Purveyor To The West

As the Harvey system expanded its operations to include Newton and Hutchinson in Kansas, La Junta in Colorado, Las Vegas, Lamy, and Albuquerque in New Mexico, Winslow and Williams in Arizona, and Needles and Barstow in California, it was only natural that Harvey and all the details of his benevolent autocracy should enter into the folklore of the region. It may reasonably be supposed that Harvey himself encouraged a certain amount of embellishment, for he was well versed in the uses of publicity, but the ascertainable facts were fairly sensational.

It was a source of great pride to the owner, for example, that some of the Harvey Houses lost money for a time on their initial operations. Harvey made no secret of the fact that he was giving more in food and service than he was taking in in currency. At one depot hotel there had been a steady loss of $1,000 a month until an ambitious manager came along and, with an eye to gaining the good graces of his employer, cut portions and corners until the loss had been pared to a mere $500. Outraged, Harvey fired him at once, and started looking around for a manager who would promise to lose the original sum.

The railroad co-operated handsomely to supply Harvey with the best of everything. His menus began to teem with luxuries unheard-of on the Great Plains in a day innocent of deepfreezing and with nothing but the most primitive refrigeration. Fresh whitefish from the Great Lakes began appearing in the high deserts of New Mexico. It was an age when game was still plentiful everywhere in America, and Harvey specialized in sage-fed Mexican quail and antelope fillets. The antelope originated “on line” and made its way east and west as the steamcars moved between points on the Harvey map. The Harvey chef at Florence had been lured away from Potter Palmer’s ineffable hotel in Chicago and made $5,000 a year, more than the president of the Florence bank. He paid local lads $1.50 a dozen for prairie chicken, seventy-five cents a dozen for quail, ten cents a pound for creamery butter, and was generally regarded as an easy mark.

Next to the food itself and the impeccable conduct of the Harvey Houses, the aspect of their operation which aroused the widest admiration was what came to be known as the Harvey Girls. The personal appearance and moral character of every applicant for work as a waitress was inspected by Mrs. Harvey. No Gold-Tooth Tessies or Fat Maggies were hired, and the character, intelligence, and good sense of Harvey personnel became legendary. Quite literally thousands of them made good marriages to ranchers, railroad men, prospectors, and businessmen of the Old West on the basis of acquaintances struck up over the service of apple pie and coffee; Elbert Hubbard claimed that 4,000 babies were christened Fred or Harvey, or both, by parents with sentimental recollections of a lunchcounter courtship. Fred Harvey himself was in great demand to give away his waitresses as brides; he probably appeared at more weddings than any member of Ward McAllister’s celebrated Four Hundred back in New York and Newport. Humorist Will Rogers said of him: “He kept the West in food and wives.”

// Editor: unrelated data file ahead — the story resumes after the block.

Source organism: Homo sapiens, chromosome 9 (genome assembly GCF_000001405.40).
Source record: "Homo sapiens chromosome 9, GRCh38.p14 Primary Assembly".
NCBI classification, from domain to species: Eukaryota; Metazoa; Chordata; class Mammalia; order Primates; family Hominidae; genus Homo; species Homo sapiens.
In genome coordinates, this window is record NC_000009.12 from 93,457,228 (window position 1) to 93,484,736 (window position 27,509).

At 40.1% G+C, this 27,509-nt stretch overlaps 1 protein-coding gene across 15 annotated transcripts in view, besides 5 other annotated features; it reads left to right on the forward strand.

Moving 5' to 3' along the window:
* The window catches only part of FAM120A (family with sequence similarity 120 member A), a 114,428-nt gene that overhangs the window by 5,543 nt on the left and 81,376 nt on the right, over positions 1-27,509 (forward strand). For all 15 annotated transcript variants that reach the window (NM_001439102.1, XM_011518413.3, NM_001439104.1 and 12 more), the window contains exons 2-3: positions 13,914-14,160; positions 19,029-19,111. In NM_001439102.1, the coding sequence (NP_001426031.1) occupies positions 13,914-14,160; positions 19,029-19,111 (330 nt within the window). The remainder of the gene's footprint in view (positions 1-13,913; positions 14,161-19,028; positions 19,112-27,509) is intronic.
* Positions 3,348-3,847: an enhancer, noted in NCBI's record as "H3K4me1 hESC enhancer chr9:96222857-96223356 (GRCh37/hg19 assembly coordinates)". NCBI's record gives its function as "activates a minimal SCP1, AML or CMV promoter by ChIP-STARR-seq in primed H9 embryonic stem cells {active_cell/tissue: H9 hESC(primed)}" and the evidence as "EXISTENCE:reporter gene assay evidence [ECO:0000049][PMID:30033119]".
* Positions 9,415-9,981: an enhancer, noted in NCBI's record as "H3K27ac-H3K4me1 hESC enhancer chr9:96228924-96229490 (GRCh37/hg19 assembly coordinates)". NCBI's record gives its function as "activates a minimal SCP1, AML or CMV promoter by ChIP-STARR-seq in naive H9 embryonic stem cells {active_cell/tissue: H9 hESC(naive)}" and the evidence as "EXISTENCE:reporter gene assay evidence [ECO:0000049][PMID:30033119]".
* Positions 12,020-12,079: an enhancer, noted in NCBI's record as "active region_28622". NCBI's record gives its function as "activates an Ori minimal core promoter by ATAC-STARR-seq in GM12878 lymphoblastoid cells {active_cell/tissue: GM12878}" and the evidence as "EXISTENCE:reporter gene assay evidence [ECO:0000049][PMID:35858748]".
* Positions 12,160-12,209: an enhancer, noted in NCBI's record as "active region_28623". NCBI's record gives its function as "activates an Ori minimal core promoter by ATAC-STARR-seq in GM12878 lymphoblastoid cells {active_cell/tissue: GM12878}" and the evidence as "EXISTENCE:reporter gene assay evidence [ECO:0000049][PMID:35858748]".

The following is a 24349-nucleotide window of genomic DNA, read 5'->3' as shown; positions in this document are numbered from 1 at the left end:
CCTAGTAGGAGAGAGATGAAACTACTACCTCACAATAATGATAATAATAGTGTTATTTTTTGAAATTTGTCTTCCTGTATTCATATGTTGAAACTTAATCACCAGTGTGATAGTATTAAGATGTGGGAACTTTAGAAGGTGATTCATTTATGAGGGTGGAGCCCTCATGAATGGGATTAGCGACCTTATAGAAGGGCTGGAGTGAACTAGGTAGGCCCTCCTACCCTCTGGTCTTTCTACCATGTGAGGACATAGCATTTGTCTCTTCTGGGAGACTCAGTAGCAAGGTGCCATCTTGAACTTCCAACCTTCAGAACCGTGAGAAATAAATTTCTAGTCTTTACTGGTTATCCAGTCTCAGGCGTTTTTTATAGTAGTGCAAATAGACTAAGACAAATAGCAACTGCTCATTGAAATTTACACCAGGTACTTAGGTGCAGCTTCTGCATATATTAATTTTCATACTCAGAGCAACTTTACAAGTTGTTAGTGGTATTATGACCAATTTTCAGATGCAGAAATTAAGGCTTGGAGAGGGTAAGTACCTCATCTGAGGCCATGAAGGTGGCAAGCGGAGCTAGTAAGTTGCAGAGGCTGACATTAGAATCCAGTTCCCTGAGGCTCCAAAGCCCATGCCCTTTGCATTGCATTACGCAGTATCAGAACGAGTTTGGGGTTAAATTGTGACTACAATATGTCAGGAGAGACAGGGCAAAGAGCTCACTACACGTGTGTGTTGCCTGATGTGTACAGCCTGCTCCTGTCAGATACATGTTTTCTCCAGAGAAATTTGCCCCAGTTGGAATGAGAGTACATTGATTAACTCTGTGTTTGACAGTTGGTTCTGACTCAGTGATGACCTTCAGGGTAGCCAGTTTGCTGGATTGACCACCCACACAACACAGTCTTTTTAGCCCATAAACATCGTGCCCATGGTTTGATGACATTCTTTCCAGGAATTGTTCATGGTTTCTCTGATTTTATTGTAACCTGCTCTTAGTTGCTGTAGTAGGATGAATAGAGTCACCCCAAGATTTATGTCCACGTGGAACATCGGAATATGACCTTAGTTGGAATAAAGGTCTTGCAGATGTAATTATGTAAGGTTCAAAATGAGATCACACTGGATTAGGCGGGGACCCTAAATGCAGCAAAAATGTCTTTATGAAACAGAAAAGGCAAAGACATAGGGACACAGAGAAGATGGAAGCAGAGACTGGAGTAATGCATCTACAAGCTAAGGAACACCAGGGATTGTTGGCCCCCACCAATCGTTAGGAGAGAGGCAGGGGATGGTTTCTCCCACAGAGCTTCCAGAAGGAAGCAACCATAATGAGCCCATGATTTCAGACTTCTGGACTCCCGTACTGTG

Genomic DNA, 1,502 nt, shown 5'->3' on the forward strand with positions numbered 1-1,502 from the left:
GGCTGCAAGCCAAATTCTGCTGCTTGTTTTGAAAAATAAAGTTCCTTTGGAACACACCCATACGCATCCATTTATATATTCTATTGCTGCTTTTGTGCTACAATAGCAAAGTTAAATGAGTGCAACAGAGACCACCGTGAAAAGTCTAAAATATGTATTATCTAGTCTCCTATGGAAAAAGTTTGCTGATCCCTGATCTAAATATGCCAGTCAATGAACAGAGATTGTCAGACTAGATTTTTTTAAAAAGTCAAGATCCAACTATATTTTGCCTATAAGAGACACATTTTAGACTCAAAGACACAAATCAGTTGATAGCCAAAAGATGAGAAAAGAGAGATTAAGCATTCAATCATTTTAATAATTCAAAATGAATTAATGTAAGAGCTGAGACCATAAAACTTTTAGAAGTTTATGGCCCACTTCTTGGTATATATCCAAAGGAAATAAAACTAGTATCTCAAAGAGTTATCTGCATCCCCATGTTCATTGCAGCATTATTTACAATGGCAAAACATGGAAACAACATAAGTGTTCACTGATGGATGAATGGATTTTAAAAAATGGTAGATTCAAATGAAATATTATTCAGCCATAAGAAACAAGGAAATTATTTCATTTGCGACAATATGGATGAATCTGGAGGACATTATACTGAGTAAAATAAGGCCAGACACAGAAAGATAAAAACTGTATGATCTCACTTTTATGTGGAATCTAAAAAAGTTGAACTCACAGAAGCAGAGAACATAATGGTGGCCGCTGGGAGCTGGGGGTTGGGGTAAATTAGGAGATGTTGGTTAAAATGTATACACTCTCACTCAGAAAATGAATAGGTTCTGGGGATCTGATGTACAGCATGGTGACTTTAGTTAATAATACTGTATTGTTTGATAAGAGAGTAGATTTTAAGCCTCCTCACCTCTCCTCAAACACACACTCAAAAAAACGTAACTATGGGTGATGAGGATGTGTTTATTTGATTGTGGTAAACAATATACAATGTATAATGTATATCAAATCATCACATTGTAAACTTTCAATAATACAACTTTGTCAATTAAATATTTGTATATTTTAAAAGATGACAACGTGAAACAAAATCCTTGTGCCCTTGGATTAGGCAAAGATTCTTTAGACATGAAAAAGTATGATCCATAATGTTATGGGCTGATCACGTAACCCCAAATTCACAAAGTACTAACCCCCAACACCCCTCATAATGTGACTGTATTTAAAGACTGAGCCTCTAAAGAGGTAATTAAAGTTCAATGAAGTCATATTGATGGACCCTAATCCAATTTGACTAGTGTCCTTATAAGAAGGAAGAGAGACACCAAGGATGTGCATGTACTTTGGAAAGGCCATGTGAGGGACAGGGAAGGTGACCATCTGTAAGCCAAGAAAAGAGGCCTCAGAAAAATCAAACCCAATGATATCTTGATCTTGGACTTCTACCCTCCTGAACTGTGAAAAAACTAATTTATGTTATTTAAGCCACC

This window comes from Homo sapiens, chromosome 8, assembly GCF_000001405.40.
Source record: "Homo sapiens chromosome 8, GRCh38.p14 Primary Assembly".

In contrast to the shabby devisings of his predecessors on the ptomaine circuit, Fred Harvey’s railroad restaurants bestowed upon the business of refreshing the inner man not only the best steaks and chops available, but a method and organization that functioned with fine precision where only chaos had existed before. The routine began at the last telegraph stop the train made before arriving at a Harvey depot. The conductor filed a wire specifying the number of customers who would be arriving and indicating any special requests for food or service that might seem reasonable. At the yard limits the engineer blew his whistle to warn the chef and, when the cars were braked to a stop at the station platform, they were greeted by a whitecoated porter smiting loudly on a big brass gong and directing the customers toward the dining room.

The pretty Harvey girls taking orders from customers, who were usually seated eight to a table, arranged the cups and glasses according to a code and were followed by the “drink girl,” who poured tea, coffee, or milk. Soup or fish having been served, the stage was set for the big moment when the manager of the premises made a grand entrance from the kitchen bearing an enormous platter, piled high with steaks or a partly carved roast that was expeditiously portioned out to the waitresses and arrived at its destination still smoking hot. The business of what the French call présentation was much admired and widely reported by the awed customers. It was also a direct link with an older tradition of innkeeping that was still observed in the United States until the early nineteenth century; under its terms meals in all public dining rooms of consequence were served by the proprietor in person. Fred Harvey insisted that his managers fill the ancient function; they were never allowed to delegate it to an underling.

To counteract the legacy of suspicion derived from an earlier time, the patrons were reassured at intervals during the meal that the train would on no account leave without them and that there was plenty of time for leisurely enjoyment of the Harvey bounty. Nobody had to run for the cars with a wedge of pie in his hand.